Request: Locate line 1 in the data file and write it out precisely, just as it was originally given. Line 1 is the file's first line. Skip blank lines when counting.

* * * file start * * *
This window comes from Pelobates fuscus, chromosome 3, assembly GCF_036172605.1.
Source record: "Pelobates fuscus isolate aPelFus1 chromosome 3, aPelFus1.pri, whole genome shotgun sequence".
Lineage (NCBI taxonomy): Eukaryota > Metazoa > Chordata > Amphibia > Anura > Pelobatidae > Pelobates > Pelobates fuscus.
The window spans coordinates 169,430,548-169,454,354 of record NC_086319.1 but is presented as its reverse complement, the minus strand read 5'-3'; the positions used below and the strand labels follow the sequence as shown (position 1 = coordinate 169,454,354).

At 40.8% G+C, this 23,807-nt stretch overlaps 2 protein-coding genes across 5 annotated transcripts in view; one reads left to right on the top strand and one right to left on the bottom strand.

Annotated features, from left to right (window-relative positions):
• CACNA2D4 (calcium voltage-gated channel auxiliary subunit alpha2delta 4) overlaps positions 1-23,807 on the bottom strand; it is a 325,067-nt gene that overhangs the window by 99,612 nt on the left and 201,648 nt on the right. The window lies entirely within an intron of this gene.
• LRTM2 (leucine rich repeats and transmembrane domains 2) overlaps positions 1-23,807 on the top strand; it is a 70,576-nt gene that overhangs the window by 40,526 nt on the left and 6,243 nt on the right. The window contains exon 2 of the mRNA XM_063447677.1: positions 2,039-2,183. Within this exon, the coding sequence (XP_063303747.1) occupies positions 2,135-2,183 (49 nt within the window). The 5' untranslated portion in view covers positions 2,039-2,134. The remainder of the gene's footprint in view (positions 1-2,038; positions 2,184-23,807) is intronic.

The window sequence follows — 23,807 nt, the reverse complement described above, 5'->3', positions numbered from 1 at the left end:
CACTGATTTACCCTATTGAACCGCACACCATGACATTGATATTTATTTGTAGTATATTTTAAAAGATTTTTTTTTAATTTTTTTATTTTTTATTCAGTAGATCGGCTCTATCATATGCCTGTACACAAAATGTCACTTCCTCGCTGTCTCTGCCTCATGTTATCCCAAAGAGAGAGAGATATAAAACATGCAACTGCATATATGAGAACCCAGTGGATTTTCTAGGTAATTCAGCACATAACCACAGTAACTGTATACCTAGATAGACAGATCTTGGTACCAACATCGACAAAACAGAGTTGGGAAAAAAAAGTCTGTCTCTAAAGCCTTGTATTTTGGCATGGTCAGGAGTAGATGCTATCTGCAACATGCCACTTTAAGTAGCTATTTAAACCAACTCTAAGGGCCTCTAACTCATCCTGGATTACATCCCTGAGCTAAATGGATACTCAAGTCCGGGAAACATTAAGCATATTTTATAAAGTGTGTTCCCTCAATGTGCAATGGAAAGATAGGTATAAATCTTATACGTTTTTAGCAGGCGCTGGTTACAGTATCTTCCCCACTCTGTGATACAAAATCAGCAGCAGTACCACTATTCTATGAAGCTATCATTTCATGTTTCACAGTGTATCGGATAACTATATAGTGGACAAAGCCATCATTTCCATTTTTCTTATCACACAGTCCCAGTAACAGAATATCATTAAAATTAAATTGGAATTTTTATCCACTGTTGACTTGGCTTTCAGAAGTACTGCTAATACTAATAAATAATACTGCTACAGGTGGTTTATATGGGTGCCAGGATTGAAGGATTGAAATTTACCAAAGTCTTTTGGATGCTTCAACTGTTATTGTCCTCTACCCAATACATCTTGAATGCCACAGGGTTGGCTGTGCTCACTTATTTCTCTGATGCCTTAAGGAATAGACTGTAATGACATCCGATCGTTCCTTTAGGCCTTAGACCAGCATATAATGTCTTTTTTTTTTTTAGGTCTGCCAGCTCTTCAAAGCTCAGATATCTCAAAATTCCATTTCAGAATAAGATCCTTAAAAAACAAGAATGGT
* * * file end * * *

This window comes from Pelobates fuscus, chromosome 3, assembly GCF_036172605.1.